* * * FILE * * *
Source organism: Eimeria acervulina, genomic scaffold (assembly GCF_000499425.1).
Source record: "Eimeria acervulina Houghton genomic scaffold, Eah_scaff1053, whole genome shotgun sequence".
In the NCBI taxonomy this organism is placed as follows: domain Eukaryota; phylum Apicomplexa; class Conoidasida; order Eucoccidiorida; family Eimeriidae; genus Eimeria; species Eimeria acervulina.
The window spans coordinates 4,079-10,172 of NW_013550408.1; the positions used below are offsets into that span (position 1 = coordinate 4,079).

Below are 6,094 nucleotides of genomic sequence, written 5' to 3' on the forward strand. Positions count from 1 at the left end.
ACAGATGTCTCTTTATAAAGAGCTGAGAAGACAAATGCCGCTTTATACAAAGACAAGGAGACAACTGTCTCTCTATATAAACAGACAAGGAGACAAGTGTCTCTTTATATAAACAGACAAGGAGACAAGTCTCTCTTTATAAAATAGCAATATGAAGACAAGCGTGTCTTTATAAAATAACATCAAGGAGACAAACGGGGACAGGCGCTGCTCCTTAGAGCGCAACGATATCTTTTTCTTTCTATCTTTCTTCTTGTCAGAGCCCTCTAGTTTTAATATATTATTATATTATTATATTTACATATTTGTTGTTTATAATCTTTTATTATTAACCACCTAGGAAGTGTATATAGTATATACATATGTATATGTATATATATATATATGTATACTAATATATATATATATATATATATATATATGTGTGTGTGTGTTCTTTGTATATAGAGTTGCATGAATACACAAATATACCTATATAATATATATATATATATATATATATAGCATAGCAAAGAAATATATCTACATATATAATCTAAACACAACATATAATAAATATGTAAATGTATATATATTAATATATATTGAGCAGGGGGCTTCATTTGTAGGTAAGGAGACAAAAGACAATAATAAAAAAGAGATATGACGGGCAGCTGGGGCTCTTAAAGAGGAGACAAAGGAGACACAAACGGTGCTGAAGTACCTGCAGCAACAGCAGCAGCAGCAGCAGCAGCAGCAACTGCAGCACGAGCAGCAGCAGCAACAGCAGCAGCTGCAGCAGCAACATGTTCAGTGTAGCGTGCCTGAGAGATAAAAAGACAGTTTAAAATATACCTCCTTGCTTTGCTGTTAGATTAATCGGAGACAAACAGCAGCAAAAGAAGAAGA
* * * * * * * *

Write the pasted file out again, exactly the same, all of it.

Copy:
Source organism: Eimeria acervulina, genomic scaffold (assembly GCF_000499425.1).
Source record: "Eimeria acervulina Houghton genomic scaffold, Eah_scaff1053, whole genome shotgun sequence".
In the NCBI taxonomy this organism is placed as follows: domain Eukaryota; phylum Apicomplexa; class Conoidasida; order Eucoccidiorida; family Eimeriidae; genus Eimeria; species Eimeria acervulina.
The window spans coordinates 4,079-10,172 of NW_013550408.1; the positions used below are offsets into that span (position 1 = coordinate 4,079).

Below are 6,094 nucleotides of genomic sequence, written 5' to 3' on the forward strand. Positions count from 1 at the left end.
ACAGATGTCTCTTTATAAAGAGCTGAGAAGACAAATGCCGCTTTATACAAAGACAAGGAGACAACTGTCTCTCTATATAAACAGACAAGGAGACAAGTGTCTCTTTATATAAACAGACAAGGAGACAAGTCTCTCTTTATAAAATAGCAATATGAAGACAAGCGTGTCTTTATAAAATAACATCAAGGAGACAAACGGGGACAGGCGCTGCTCCTTAGAGCGCAACGATATCTTTTTCTTTCTATCTTTCTTCTTGTCAGAGCCCTCTAGTTTTAATATATTATTATATTATTATATTTACATATTTGTTGTTTATAATCTTTTATTATTAACCACCTAGGAAGTGTATATAGTATATACATATGTATATGTATATATATATATATGTATACTAATATATATATATATATATATATATATATGTGTGTGTGTGTTCTTTGTATATAGAGTTGCATGAATACACAAATATACCTATATAATATATATATATATATATATATATAGCATAGCAAAGAAATATATCTACATATATAATCTAAACACAACATATAATAAATATGTAAATGTATATATATTAATATATATTGAGCAGGGGGCTTCATTTGTAGGTAAGGAGACAAAAGACAATAATAAAAAAGAGATATGACGGGCAGCTGGGGCTCTTAAAGAGGAGACAAAGGAGACACAAACGGTGCTGAAGTACCTGCAGCAACAGCAGCAGCAGCAGCAGCAGCAGCAACTGCAGCACGAGCAGCAGCAGCAACAGCAGCAGCTGCAGCAGCAACATGTTCAGTGTAGCGTGCCTGAGAGATAAAAAGACAGTTTAAAATATACCTCCTTGCTTTGCTGTTAGATTAATCGGAGACAAACAGCAGCAAAAGAAGAAGA